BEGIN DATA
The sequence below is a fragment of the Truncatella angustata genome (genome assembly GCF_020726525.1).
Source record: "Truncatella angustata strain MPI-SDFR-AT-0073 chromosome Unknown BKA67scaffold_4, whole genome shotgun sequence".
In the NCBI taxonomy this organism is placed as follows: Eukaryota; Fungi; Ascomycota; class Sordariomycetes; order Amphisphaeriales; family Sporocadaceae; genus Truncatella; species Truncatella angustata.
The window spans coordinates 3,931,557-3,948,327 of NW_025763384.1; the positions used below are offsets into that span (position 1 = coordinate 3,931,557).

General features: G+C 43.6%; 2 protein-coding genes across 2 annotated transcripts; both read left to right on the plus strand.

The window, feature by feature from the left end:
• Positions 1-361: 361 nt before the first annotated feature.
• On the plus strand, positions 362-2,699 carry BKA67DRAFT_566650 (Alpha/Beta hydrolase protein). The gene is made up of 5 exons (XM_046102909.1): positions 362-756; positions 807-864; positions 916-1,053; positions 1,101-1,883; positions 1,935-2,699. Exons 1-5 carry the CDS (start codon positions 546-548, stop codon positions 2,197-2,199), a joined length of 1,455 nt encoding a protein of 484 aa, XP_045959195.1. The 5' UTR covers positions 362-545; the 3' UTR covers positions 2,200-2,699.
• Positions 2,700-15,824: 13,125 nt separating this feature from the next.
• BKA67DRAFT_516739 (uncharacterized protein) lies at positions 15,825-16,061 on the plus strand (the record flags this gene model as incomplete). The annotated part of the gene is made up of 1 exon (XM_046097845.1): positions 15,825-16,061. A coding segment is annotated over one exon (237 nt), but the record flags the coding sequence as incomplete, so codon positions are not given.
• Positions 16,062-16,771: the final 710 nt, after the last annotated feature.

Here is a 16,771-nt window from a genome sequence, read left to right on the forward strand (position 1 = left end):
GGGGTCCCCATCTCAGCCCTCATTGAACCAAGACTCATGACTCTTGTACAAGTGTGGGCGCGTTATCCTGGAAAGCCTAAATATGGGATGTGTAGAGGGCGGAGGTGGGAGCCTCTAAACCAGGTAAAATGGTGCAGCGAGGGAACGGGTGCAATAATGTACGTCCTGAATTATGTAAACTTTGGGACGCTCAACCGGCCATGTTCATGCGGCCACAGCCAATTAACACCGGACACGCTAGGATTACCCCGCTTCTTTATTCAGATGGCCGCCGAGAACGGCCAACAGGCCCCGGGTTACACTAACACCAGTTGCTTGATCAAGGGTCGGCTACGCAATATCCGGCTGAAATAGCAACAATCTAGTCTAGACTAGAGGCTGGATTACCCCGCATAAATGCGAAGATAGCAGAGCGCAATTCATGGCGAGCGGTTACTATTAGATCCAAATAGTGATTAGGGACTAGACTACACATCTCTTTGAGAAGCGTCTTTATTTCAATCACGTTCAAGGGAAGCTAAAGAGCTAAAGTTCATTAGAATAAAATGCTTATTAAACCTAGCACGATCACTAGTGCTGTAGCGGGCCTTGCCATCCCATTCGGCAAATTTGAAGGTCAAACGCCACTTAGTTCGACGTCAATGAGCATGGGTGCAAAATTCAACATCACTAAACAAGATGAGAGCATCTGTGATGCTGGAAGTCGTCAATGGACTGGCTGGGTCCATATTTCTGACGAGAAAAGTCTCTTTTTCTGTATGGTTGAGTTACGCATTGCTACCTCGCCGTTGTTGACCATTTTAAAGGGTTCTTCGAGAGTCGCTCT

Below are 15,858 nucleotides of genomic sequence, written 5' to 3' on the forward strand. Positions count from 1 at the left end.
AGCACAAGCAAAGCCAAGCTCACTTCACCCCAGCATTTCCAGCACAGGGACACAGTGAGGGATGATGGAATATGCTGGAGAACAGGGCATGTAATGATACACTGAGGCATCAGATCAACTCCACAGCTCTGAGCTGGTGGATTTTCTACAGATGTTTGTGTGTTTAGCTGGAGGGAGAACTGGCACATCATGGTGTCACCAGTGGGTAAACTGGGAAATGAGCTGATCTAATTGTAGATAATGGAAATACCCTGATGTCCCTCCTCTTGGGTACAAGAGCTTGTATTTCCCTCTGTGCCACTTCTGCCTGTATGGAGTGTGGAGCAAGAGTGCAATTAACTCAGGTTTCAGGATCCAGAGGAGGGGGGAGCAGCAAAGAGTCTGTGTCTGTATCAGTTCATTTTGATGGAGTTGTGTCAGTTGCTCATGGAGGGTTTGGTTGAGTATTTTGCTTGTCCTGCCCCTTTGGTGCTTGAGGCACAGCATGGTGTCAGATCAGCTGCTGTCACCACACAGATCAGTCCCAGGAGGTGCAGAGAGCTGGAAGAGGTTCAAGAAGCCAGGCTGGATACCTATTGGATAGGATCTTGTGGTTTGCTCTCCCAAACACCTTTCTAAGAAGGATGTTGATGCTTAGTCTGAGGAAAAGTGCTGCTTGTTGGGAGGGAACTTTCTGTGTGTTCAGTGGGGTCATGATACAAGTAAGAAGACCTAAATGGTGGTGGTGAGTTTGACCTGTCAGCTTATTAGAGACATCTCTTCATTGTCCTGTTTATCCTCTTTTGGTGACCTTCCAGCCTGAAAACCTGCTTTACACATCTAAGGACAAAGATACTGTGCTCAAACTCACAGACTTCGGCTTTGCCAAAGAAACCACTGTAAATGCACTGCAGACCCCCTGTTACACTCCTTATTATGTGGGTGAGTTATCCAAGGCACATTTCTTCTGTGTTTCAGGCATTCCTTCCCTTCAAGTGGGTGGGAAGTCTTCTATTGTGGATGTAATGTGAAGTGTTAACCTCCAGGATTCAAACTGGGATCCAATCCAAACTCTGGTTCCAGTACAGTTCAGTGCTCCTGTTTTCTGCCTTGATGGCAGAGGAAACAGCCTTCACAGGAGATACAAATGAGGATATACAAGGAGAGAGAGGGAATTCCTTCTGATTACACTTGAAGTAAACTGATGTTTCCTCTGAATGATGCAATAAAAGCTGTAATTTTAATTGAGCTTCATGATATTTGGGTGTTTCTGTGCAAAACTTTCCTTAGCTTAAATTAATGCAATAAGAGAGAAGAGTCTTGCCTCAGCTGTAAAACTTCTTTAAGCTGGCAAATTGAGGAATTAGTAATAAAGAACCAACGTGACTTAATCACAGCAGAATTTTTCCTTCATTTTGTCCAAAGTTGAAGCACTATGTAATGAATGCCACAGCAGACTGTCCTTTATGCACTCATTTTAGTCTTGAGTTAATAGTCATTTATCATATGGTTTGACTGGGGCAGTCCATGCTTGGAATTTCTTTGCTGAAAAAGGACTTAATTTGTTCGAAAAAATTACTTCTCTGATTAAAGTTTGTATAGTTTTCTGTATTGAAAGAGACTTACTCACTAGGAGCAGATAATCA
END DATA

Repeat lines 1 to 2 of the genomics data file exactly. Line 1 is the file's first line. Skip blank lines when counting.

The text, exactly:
The sequence below is a fragment of the Truncatella angustata genome (genome assembly GCF_020726525.1).
Source record: "Truncatella angustata strain MPI-SDFR-AT-0073 chromosome Unknown BKA67scaffold_4, whole genome shotgun sequence".